“Whenever A and B are in opposition to each other,” wrote George Orwell in 1945, in “Through a Glass, Rosily,” “anyone who attacks or criticizes A is accused of aiding and abetting B.” He added: “It is a tempting maneuver, and I have used it myself more than once, but it is dishonest.” Orwell lived and wrote in a period when the pressure on intellectuals to “take sides” was ostensibly much more palpable than it is now, and when with that pressure came a surreptitious invitation to moral blackmail: the element that tells thinking people that the less adventurous the use they make of their ratiocinative capacity, the better. When the big decision has already been taken, what need of paltry misgivings? Who desires to be called a wavering intellectual dilettante when grand enterprises are on foot, and when the engine of destiny has gone to all the trouble of revving itself up?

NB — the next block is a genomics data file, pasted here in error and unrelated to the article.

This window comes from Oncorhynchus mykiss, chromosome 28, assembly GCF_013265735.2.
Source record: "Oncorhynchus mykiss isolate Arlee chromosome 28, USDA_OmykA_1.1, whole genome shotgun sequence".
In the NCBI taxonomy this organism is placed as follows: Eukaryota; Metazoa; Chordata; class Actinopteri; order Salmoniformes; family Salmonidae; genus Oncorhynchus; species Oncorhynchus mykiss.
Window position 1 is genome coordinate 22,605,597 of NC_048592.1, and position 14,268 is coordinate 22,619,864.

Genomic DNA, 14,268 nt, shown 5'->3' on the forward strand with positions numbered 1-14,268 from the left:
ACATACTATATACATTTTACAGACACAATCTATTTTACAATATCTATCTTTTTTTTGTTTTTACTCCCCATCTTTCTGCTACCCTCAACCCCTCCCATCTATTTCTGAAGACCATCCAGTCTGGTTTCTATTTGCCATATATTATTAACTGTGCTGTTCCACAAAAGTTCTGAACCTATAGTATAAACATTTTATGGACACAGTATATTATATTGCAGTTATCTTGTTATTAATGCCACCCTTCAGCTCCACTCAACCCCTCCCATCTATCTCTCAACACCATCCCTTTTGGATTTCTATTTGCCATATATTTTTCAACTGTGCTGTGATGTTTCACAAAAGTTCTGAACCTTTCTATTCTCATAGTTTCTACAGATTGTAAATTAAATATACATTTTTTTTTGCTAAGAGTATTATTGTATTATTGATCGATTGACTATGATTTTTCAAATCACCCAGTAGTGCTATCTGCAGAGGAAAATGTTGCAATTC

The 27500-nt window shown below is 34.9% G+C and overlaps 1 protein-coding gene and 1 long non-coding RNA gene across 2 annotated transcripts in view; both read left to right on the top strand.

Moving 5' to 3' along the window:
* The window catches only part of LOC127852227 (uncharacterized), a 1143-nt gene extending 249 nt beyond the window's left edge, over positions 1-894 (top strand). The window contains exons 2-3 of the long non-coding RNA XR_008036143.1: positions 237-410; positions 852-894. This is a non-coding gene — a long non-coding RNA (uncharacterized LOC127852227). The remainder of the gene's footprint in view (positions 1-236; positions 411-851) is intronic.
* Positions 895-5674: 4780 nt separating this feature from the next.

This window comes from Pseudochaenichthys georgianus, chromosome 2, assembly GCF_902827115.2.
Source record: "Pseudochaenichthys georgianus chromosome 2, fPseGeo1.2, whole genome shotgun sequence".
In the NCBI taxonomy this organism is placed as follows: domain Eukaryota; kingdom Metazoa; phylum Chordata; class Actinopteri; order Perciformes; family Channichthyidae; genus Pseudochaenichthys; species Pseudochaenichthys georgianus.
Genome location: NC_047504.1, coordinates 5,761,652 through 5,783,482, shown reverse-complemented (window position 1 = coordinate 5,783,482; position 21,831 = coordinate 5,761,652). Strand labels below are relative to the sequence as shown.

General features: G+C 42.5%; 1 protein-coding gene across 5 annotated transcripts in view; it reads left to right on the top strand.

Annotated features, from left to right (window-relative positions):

In our time, of course, the great question has become more banal. It is most commonly stated as the theory and practice of the “lesser evil.” And, as argued in its conventional form, it has become worn as smooth as a stone. Thus A will exhort B, how can you vote for Clinton when…(list of betrayals and depredations follows) and B replies, without the slightest rehearsal, do you suppose that the right wing (taxonomy of depredations and fell intentions ready to hand) would be preferable? And that’s the whole exchange. And not just in a nutshell either, since the amount of time and of mental effort expended is usually less than it has taken me to set it down. However, as Prince Hamlet once exclaimed, one may be confined in a nutshell and still count oneself a king of infinite space. Folded inside the “lesser evil” argument, there is a worthwhile confrontation waiting to be enacted. The smooth stone can become an effective projectile, to be employed with care by either antagonist.